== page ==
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Since I am currently on Mouse Safari and am not staying in Motel 6, and don't have a Smooth Bore (shotgun excepted), and have never had a smooth bore (shotgun excepted), and never plan on having a smooth bore, I DON'T HAVE A CLUE.

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My example Bore .501 + . 485 Ball + Lubed Pillow ticking ten thousands = nice tight fit and can hit a man sized  Target in the torso out to 75 yards ....

The patch does compress some and if you pull a patched ball you can see a bit of the weave pattern of the ticking on the pure lead ball ...

70 gr. by volume of Goex 3F is the load used .... barrel length is 10 inches ... #11 RWS Caps ...

 

Jabez Cowboy  

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In the wayback we never bought patches. We made our own out of pillow ticking (100% cotton) usually lubed with whatever favorite concoction  we liked at the time or whatever was at hand. I have used patches as thin as .005 but it does not carry much lube.

kR

PS other material will work for patches but it has to be tested first. Take a piece of the fabric and burn it, if it produces a light ash it will work. If it melts and leaves a residue do not use it as that is what will end up lining your barrel.

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Someone found a Pedersoli manual and  this is interesting (read strange)

 

The ball size for the 45 is 464 with a .01 patch. The consensus on the site is that's a typo.

 

I might just treat it as a journey of indeterminate length or destination:blink:

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  • 2 weeks later...

Wow, I just got the prices:blink:

 

$1175 for the .44 Continental and $2250 for the .45 LePage, both are Pedersoli's.

 

I would have thought smooth bore flintlocks were cheaper than revolvers or C&B?

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I think Middlesex trading company IIRC is the name of a place I bought a .69 flinter double once upon a time. Might have some you are interested in

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9 hours ago, Texas Joker said:

I think Middlesex trading company IIRC is the name of a place I bought a .69 flinter double once upon a time. Might have some you are interested in

Its very difficult and expensive to buy guns from the USA and import them to Australia.

 

If you can get it done you are easily doubling the price of the gun.

 

A Ruger Vaquero pair cost us $3599 retail and that's thru an importer, if we go it alone it can cost more.

 

a35faff0-7baa-497a-9fa2-414f629c04df_small.jpg

RUGER
SASSV3574

VAQUERO SASS PAIR
357MAG 6 SHOT
STAINLESS STEEL
117MM BARREL
NEW $3599

Edited by Major Crimes
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On 2/11/2021 at 2:52 PM, Major Crimes said:

Someone found a Pedersoli manual and  this is interesting (read strange)

 

The ball size for the 45 is 464 with a .01 patch. The consensus on the site is that's a typo.

 

I might just treat it as a journey of indeterminate length or destination:blink:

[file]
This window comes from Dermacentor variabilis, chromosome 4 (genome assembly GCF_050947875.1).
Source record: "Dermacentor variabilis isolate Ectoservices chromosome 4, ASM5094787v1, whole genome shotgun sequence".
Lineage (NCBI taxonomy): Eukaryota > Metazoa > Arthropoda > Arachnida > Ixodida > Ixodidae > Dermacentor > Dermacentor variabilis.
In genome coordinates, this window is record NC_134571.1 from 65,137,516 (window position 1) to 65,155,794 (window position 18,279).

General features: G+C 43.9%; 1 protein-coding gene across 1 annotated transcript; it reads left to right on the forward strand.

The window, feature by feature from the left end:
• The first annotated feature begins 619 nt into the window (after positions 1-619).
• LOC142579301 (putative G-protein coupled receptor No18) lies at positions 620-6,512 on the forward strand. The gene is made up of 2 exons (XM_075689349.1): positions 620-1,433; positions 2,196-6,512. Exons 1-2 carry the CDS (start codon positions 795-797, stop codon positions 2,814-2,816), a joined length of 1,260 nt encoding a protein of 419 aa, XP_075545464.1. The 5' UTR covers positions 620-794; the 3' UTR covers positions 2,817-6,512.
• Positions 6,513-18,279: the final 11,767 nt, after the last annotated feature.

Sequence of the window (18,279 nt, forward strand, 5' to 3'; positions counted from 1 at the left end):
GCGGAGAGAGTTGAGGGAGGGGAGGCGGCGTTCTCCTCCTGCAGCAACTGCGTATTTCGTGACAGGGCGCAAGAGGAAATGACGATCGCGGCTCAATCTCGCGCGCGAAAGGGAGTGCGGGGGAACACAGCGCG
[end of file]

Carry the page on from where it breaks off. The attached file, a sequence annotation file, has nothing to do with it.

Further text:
Well, it was probably printed in Italy, right after lunch break, and the vino bottles were empty. 

That would have called for a round of opera singing, and more vino. By the time it got to the printer, nobody in the village gave a big rats ... what it said. 

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I'm sorry pard I didn't pay attention to the fact you are from 42 wallaby way.

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4 hours ago, Badger Mountain Charlie SASS #43172 said:

Well, it was probably printed in Italy, right after lunch break, and the vino bottles were empty. 

That would have called for a round of opera singing, and more vino. By the time it got to the printer, nobody in the village gave a big rats ... what it said. 

A fellow measured his pistol and it was .462 (at the muzzle) still a bit off a 464 ball and .01 patch but weird none the less.

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14 minutes ago, Major Crimes said:

A fellow measured his pistol and it was .462 (at the muzzle) still a bit off a 464 ball and .01 patch but weird none the less.

 

If you use the 39/40 mentioned above, you come up with 0.45045.  Add in the 0.020 that a 0.010 thick patch would add and you have 0.47045".  Figure that there will be some compression of the patch and I think a 0.450 ball should work.

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On 2/22/2021 at 9:13 PM, Major Crimes said:

Wow, I just got the prices:blink:

 

$1175 for the .44 Continental and $2250 for the .45 LePage, both are Pedersoli's.

 

I would have thought smooth bore flintlocks were cheaper than revolvers or C&B?

These are not production pistols.  They probably sell one of each per week, which means that they are hand assembled.  The three that I have seen looked impressive.

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The bullet mold that was shipped with 45 cal revolvers threw a .440 cal ball.  There. A factual answer that has nothing to do with the long gun question.

I shall now go away with a warm fuzzy feeling because I have added to the information and helped a fellow black powder fan.